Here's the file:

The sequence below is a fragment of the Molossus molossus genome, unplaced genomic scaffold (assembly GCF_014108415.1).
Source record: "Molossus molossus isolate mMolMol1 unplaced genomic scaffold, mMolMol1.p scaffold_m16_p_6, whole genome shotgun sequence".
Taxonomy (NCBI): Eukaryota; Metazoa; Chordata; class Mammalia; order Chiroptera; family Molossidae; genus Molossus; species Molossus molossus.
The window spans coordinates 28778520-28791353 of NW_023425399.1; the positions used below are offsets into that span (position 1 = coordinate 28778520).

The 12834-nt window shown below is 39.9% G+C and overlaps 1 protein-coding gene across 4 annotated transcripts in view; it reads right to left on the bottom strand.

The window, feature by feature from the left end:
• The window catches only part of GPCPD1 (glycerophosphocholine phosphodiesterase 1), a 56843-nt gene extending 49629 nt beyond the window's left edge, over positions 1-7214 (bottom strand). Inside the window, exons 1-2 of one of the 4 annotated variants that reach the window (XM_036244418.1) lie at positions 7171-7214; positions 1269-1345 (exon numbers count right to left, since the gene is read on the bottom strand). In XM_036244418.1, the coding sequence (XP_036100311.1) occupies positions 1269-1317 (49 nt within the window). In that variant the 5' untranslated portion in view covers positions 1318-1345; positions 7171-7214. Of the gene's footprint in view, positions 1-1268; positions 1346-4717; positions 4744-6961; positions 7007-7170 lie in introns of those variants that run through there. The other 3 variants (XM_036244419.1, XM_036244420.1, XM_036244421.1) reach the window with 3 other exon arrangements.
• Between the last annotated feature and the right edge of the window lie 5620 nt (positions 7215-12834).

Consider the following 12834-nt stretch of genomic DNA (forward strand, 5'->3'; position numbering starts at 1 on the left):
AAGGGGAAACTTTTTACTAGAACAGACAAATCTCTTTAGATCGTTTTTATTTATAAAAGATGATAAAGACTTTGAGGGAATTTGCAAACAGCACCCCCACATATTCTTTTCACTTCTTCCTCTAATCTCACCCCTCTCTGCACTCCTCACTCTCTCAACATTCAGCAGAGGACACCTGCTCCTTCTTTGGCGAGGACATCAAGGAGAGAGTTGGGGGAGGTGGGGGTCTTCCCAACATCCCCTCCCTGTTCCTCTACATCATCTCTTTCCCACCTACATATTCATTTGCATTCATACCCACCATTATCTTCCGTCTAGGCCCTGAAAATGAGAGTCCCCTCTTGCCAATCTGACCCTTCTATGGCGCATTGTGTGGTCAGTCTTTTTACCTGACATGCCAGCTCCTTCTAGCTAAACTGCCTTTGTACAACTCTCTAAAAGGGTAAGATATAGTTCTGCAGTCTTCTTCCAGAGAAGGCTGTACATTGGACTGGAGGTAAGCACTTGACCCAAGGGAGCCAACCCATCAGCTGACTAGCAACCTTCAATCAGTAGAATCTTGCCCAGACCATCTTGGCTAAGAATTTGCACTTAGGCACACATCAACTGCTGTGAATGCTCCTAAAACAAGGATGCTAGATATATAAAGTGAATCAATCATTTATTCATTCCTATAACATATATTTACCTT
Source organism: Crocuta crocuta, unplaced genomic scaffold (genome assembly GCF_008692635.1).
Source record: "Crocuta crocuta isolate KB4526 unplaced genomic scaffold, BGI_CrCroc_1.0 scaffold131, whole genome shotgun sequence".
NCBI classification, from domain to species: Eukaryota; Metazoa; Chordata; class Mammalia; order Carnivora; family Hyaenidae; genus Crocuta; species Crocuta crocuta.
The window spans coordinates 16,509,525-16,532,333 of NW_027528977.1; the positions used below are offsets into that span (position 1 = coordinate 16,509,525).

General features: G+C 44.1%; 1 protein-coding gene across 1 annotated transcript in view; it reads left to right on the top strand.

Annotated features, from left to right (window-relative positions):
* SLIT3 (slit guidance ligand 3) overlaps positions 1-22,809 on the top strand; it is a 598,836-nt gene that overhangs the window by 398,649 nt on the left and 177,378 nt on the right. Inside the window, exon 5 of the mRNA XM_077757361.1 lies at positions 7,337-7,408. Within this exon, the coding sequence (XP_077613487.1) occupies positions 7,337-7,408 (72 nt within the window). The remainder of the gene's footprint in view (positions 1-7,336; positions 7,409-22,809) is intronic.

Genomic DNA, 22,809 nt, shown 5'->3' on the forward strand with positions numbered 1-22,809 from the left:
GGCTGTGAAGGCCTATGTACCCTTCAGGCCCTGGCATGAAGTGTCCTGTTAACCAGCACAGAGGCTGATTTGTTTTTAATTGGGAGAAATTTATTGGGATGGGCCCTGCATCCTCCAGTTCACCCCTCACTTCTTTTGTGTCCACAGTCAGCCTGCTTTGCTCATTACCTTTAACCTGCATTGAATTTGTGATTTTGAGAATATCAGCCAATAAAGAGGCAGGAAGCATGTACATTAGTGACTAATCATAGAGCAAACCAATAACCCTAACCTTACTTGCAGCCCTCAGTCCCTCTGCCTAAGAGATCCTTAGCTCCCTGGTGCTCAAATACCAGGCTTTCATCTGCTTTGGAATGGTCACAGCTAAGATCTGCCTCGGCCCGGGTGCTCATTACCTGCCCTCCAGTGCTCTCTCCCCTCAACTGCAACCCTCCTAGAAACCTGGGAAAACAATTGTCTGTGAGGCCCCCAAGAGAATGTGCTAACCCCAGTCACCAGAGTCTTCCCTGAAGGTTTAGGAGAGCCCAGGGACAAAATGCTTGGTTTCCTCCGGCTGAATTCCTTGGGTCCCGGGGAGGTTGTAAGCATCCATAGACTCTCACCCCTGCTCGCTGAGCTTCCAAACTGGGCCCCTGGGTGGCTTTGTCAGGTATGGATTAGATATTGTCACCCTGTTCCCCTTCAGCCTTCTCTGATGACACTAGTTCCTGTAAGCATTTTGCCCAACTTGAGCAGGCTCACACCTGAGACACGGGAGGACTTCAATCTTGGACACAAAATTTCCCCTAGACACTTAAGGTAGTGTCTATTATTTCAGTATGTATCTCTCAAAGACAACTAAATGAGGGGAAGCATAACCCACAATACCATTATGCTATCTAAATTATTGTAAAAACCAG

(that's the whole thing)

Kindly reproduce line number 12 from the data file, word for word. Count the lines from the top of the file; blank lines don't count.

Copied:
Source record: "Crocuta crocuta isolate KB4526 unplaced genomic scaffold, BGI_CrCroc_1.0 scaffold131, whole genome shotgun sequence".